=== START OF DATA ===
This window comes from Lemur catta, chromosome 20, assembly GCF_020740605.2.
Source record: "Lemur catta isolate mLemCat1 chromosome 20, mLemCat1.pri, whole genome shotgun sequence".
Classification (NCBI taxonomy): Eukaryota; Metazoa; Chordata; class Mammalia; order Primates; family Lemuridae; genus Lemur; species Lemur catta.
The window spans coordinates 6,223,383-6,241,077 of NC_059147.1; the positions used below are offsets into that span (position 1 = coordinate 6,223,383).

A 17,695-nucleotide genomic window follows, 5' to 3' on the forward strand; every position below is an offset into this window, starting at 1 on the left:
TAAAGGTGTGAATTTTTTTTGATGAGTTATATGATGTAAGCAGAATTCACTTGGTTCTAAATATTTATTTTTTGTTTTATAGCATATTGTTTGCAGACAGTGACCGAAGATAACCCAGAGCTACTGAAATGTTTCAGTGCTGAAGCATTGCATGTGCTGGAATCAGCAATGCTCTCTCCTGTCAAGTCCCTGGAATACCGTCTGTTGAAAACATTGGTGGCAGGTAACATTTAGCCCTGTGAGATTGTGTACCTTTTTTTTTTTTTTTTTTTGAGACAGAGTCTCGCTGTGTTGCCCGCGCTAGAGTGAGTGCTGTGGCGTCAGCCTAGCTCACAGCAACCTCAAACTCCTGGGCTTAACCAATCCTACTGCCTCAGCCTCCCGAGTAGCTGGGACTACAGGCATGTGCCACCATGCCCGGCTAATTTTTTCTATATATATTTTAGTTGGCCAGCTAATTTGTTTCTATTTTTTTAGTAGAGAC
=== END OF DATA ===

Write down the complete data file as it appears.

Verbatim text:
This window comes from Lemur catta, chromosome 20, assembly GCF_020740605.2.
Source record: "Lemur catta isolate mLemCat1 chromosome 20, mLemCat1.pri, whole genome shotgun sequence".
Classification (NCBI taxonomy): Eukaryota; Metazoa; Chordata; class Mammalia; order Primates; family Lemuridae; genus Lemur; species Lemur catta.
The window spans coordinates 6,223,383-6,241,077 of NC_059147.1; the positions used below are offsets into that span (position 1 = coordinate 6,223,383).

A 17,695-nucleotide genomic window follows, 5' to 3' on the forward strand; every position below is an offset into this window, starting at 1 on the left:
TAAAGGTGTGAATTTTTTTTGATGAGTTATATGATGTAAGCAGAATTCACTTGGTTCTAAATATTTATTTTTTGTTTTATAGCATATTGTTTGCAGACAGTGACCGAAGATAACCCAGAGCTACTGAAATGTTTCAGTGCTGAAGCATTGCATGTGCTGGAATCAGCAATGCTCTCTCCTGTCAAGTCCCTGGAATACCGTCTGTTGAAAACATTGGTGGCAGGTAACATTTAGCCCTGTGAGATTGTGTACCTTTTTTTTTTTTTTTTTTTGAGACAGAGTCTCGCTGTGTTGCCCGCGCTAGAGTGAGTGCTGTGGCGTCAGCCTAGCTCACAGCAACCTCAAACTCCTGGGCTTAACCAATCCTACTGCCTCAGCCTCCCGAGTAGCTGGGACTACAGGCATGTGCCACCATGCCCGGCTAATTTTTTCTATATATATTTTAGTTGGCCAGCTAATTTGTTTCTATTTTTTTAGTAGAGAC